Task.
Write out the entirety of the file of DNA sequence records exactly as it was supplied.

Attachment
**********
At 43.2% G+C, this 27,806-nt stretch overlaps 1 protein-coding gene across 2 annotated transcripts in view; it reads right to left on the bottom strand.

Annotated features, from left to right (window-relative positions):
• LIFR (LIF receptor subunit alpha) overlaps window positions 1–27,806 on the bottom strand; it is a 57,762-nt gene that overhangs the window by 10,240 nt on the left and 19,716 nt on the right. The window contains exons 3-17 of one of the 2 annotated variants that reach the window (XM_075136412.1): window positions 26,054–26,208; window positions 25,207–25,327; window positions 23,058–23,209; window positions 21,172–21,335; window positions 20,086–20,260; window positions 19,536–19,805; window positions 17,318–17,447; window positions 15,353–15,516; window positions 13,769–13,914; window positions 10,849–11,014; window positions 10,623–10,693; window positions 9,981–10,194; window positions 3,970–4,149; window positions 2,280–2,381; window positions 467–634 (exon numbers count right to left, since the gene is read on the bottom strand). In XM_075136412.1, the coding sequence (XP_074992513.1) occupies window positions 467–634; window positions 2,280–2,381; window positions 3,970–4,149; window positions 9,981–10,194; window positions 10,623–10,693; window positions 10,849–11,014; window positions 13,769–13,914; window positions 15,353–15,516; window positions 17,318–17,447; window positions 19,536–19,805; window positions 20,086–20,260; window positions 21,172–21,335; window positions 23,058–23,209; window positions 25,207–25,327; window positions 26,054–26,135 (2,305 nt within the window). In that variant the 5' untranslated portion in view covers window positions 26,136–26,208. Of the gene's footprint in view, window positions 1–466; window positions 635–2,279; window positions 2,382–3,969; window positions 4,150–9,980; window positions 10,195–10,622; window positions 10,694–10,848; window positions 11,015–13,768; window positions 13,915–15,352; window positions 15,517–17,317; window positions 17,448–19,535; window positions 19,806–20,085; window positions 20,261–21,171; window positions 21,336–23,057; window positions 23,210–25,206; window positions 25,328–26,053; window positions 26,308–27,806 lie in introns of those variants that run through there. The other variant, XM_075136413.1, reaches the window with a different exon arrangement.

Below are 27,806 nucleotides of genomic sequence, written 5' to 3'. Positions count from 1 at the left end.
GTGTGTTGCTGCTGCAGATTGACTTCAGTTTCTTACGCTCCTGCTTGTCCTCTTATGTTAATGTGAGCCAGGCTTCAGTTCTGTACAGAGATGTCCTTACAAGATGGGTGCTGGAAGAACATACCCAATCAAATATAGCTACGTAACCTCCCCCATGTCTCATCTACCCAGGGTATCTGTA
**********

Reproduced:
At 43.2% G+C, this 27,806-nt stretch overlaps 1 protein-coding gene across 2 annotated transcripts in view; it reads right to left on the bottom strand.

Annotated features, from left to right (window-relative positions):
• LIFR (LIF receptor subunit alpha) overlaps window positions 1–27,806 on the bottom strand; it is a 57,762-nt gene that overhangs the window by 10,240 nt on the left and 19,716 nt on the right. The window contains exons 3-17 of one of the 2 annotated variants that reach the window (XM_075136412.1): window positions 26,054–26,208; window positions 25,207–25,327; window positions 23,058–23,209; window positions 21,172–21,335; window positions 20,086–20,260; window positions 19,536–19,805; window positions 17,318–17,447; window positions 15,353–15,516; window positions 13,769–13,914; window positions 10,849–11,014; window positions 10,623–10,693; window positions 9,981–10,194; window positions 3,970–4,149; window positions 2,280–2,381; window positions 467–634 (exon numbers count right to left, since the gene is read on the bottom strand). In XM_075136412.1, the coding sequence (XP_074992513.1) occupies window positions 467–634; window positions 2,280–2,381; window positions 3,970–4,149; window positions 9,981–10,194; window positions 10,623–10,693; window positions 10,849–11,014; window positions 13,769–13,914; window positions 15,353–15,516; window positions 17,318–17,447; window positions 19,536–19,805; window positions 20,086–20,260; window positions 21,172–21,335; window positions 23,058–23,209; window positions 25,207–25,327; window positions 26,054–26,135 (2,305 nt within the window). In that variant the 5' untranslated portion in view covers window positions 26,136–26,208. Of the gene's footprint in view, window positions 1–466; window positions 635–2,279; window positions 2,382–3,969; window positions 4,150–9,980; window positions 10,195–10,622; window positions 10,694–10,848; window positions 11,015–13,768; window positions 13,915–15,352; window positions 15,517–17,317; window positions 17,448–19,535; window positions 19,806–20,085; window positions 20,261–21,171; window positions 21,336–23,057; window positions 23,210–25,206; window positions 25,328–26,053; window positions 26,308–27,806 lie in introns of those variants that run through there. The other variant, XM_075136413.1, reaches the window with a different exon arrangement.

Below are 27,806 nucleotides of genomic sequence, written 5' to 3'. Positions count from 1 at the left end.
GTGTGTTGCTGCTGCAGATTGACTTCAGTTTCTTACGCTCCTGCTTGTCCTCTTATGTTAATGTGAGCCAGGCTTCAGTTCTGTACAGAGATGTCCTTACAAGATGGGTGCTGGAAGAACATACCCAATCAAATATAGCTACGTAACCTCCCCCATGTCTCATCTACCCAGGGTATCTGTA